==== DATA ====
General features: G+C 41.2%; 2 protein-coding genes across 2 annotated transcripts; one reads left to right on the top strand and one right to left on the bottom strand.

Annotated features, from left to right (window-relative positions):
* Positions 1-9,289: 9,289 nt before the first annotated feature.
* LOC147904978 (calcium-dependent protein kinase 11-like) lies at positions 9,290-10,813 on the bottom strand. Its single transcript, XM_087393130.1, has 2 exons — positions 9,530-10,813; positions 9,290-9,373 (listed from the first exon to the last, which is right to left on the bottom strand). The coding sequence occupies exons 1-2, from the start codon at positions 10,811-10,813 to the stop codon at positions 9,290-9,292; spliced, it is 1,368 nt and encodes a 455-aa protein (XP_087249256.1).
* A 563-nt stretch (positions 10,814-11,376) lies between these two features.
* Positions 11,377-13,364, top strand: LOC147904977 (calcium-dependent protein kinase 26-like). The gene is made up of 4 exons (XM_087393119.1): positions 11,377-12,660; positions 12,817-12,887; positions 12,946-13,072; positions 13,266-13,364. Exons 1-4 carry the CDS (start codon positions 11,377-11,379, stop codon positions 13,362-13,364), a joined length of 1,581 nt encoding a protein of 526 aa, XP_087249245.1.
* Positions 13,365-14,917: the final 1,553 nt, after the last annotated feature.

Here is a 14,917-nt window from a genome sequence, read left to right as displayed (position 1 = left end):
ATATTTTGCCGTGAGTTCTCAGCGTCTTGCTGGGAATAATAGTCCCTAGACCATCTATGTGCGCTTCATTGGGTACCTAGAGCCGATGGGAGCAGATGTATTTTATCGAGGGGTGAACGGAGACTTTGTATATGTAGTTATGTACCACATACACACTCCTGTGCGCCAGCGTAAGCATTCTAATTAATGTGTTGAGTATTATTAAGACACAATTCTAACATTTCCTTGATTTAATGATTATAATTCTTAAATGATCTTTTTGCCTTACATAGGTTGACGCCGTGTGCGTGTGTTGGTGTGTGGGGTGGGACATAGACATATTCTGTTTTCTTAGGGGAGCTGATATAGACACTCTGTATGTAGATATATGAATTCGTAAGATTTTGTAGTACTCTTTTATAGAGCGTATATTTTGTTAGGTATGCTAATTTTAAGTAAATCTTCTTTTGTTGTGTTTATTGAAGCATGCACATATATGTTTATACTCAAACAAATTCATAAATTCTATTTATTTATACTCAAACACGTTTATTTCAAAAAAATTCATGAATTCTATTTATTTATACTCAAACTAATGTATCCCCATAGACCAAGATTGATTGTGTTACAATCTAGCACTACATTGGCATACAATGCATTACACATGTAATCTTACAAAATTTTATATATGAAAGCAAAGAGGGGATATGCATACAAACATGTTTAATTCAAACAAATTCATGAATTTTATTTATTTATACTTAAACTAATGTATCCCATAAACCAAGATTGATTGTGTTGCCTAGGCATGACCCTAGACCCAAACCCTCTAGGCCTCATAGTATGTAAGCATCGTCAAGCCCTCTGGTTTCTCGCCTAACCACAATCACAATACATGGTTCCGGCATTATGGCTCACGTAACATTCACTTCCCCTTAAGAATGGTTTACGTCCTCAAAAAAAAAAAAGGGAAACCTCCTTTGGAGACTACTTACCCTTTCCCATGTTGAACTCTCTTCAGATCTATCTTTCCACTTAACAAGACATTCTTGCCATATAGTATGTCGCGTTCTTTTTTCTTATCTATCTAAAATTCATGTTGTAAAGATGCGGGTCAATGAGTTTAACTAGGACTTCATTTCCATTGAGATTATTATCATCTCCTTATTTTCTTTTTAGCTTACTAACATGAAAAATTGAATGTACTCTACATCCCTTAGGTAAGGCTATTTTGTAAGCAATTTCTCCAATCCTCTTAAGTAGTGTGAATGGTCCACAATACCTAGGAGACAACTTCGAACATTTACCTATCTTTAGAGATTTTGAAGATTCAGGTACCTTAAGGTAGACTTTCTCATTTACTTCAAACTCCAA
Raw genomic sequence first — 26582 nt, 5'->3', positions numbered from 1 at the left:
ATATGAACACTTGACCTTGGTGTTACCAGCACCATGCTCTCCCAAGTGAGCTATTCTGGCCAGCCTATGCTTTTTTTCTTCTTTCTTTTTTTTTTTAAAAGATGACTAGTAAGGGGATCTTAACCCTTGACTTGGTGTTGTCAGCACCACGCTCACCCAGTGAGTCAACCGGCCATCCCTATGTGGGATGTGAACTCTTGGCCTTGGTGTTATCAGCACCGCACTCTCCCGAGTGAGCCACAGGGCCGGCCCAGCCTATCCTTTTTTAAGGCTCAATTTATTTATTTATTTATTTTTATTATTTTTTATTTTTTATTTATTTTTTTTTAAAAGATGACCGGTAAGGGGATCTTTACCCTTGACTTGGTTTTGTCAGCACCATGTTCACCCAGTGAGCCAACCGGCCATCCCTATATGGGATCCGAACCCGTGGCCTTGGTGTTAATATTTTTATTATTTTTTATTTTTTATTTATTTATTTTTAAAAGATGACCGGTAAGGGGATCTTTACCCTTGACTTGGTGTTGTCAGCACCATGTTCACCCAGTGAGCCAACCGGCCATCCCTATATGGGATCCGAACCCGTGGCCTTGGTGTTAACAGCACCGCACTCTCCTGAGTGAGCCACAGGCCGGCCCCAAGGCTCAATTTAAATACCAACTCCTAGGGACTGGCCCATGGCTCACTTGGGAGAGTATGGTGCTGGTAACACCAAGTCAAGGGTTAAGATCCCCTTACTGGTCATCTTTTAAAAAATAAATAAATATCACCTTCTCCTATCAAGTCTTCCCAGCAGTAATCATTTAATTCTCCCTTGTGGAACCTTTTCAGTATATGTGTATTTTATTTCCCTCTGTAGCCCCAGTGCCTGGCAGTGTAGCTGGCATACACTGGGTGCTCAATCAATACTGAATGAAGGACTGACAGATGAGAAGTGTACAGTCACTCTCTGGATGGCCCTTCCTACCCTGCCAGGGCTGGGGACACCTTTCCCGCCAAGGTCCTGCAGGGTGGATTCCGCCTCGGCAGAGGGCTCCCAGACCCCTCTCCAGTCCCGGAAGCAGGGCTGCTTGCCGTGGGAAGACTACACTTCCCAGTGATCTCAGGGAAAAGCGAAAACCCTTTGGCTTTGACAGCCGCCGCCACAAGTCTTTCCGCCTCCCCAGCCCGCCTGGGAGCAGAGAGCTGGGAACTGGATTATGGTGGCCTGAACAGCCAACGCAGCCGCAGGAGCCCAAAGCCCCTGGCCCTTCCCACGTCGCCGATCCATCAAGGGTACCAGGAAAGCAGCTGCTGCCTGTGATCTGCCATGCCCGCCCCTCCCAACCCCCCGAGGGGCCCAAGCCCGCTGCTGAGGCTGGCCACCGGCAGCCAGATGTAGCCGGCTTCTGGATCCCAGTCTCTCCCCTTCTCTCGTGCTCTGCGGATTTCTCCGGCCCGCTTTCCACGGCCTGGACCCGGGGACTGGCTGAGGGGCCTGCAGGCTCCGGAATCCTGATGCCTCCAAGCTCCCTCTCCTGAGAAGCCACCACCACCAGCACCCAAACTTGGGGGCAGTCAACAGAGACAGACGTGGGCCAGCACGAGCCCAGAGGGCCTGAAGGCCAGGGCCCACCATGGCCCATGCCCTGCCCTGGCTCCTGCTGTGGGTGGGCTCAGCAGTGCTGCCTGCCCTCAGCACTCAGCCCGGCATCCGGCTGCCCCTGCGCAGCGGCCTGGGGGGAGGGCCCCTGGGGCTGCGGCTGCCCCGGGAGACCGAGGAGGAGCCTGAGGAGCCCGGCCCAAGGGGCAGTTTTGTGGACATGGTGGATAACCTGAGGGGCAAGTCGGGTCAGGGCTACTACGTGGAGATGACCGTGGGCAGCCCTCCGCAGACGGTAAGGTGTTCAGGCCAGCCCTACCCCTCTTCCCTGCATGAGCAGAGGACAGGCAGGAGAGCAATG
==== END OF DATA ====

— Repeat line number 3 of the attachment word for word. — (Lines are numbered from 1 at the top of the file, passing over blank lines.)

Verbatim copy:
* Positions 1-9,289: 9,289 nt before the first annotated feature.